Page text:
On Monday, the Transmission Company of Nigeria (TCN) revealed plans for the implementation of a five-year upgrade of Nigeria’s electricity transmission network from its present 5,500 megawatts (MW) wheeling capacity to 11,500MW by 2020.
This was disclosed by the acting Managing Director of TCN, Abubakar Tambuwal Atiku, disclosed this to journalists at a press briefing in Abuja.
The five -year plan would cost it $7.5 billion, and the funding will be sourced mainly from a mix of the federal government’s annual budgetary appropriation to it, concessionary loans and grants from multilateral financial and aids institutions as well as contractor-financing model.
Atiku was supported by TCN’s Executive Director, Finance and Accounts, Mr. Sonny Iroche; its Executive Director, System Operations, Musa Gumel, and Tom Uwah who manages the Transmission Service Provider (TSP) department at the briefing.
Atiku also said out of the
N50 billion the company requested from the government in the 2016 budget, N30 billion was approved for it while N9 billion has been allocated so far, but it is still not within its account.
“We hope to increase our capacity to 7500MW with the completion of 31 projects by the end of 2017; TCN has mapped out strategies to boost its capacity to 8200MW by the end of 2018, this we intend to achieve with the completion of eight new projects in 2018.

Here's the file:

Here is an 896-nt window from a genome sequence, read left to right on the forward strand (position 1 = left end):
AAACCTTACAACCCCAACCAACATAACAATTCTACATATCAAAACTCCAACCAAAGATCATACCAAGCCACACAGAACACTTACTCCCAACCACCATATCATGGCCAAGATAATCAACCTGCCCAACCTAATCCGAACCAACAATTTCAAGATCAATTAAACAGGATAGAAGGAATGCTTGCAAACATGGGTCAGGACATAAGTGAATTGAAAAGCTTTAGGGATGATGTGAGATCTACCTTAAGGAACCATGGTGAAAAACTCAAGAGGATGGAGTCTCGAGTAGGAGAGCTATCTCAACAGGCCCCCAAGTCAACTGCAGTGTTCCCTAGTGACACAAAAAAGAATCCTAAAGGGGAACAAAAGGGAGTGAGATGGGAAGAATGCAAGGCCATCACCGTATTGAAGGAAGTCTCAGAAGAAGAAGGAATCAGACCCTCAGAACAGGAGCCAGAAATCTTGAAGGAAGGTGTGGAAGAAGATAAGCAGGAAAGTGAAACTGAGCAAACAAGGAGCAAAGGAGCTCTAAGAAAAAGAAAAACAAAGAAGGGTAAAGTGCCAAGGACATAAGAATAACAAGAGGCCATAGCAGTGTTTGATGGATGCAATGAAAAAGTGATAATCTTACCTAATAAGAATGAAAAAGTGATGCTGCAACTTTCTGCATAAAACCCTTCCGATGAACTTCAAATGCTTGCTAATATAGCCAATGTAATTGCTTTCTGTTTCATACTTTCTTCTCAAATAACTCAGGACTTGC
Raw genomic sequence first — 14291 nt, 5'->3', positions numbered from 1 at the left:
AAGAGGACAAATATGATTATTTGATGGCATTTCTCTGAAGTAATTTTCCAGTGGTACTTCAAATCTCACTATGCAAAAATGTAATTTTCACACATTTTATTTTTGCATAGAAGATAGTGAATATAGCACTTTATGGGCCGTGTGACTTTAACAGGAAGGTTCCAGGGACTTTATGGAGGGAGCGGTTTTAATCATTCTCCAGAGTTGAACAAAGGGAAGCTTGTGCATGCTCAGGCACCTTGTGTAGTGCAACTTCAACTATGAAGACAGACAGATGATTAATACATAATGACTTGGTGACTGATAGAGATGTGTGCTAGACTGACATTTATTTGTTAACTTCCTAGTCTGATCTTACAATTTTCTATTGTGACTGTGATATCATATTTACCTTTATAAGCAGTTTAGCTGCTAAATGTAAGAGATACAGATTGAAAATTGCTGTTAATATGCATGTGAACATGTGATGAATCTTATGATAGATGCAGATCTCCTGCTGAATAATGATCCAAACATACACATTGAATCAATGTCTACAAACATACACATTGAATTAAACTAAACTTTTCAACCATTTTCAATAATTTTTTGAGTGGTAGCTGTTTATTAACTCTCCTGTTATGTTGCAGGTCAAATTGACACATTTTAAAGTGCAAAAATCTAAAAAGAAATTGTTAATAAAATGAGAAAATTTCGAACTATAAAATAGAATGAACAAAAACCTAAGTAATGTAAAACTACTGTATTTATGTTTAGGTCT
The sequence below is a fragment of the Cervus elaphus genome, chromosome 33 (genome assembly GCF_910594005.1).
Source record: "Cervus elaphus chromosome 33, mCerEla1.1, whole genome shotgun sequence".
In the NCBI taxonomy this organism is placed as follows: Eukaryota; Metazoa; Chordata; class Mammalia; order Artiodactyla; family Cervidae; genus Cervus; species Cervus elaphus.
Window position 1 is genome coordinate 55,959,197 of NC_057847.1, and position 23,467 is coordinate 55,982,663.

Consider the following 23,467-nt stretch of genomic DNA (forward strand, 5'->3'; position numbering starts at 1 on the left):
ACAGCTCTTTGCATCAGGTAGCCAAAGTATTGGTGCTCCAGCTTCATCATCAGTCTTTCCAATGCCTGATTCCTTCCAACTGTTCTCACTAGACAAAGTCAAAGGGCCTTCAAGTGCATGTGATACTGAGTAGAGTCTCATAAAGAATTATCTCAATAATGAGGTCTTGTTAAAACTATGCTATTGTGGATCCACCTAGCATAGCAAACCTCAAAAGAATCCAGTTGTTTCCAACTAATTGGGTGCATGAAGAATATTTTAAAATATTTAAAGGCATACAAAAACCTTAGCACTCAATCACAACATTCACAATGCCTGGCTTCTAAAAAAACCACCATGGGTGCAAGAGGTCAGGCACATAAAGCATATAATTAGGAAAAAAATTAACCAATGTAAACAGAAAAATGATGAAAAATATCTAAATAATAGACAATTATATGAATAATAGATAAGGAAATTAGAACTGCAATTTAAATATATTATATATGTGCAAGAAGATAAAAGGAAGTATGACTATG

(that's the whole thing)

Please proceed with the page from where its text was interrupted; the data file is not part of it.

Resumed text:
“In the realisation of 10,000MW as envisaged in 2019, our five-year expansion plan has 66 projects to be completed, leading to a total wheeling capacity of 11,500MW by 2019. The plan has also been carefully developed with the aim of realising stable power supply by 2020,” said Atiku.
He gave a breakdown of how the company hopes to raise funds for this, saying: “The ongoing and new projects cannot be realised without adequate financial resources; TCN therefore anticipates that the federal government, as the sole owner of the company, will facilitate funding of the various projects.
“Apart from the government appropriation, TCN is also supported through funding agencies like AfDB, ADB, World Bank and special funds from the Eurobond, China-Exim Bank and JICA.
“Expected funding in terms of concessionary loans and grants from these agencies is put at $3.4 billion; federal government is expected to bring in about $1.5 billion for the five year period, while the proposed investor-financing initiatives by TCN is expected to contribute about $2.6 billion, this makes an estimated total funding requirement of $7.5 billion for the five-year expansion plan.”
Atiku also said the TCN had moved away from its past history of incompetence and was focused on ensuring that there is no stranded power from the generation companies. He added that going forward; stability of the grid would be guaranteed without system collapse under all circumstances.
“We intend to achieve this by changing our operational ways of conducting business along two major business practices of Transmission Service Provider and Independent System Operator. These two entities are to be empowered financially and administratively to deliver on our mandate.
“TSP is to focus on expansion and upgrade of TCN assets; ISO will provide the interface between the power generators and distributors by ensuring optimum dispatch of electricity. It will also be responsible for overseeing the market operations,” he noted.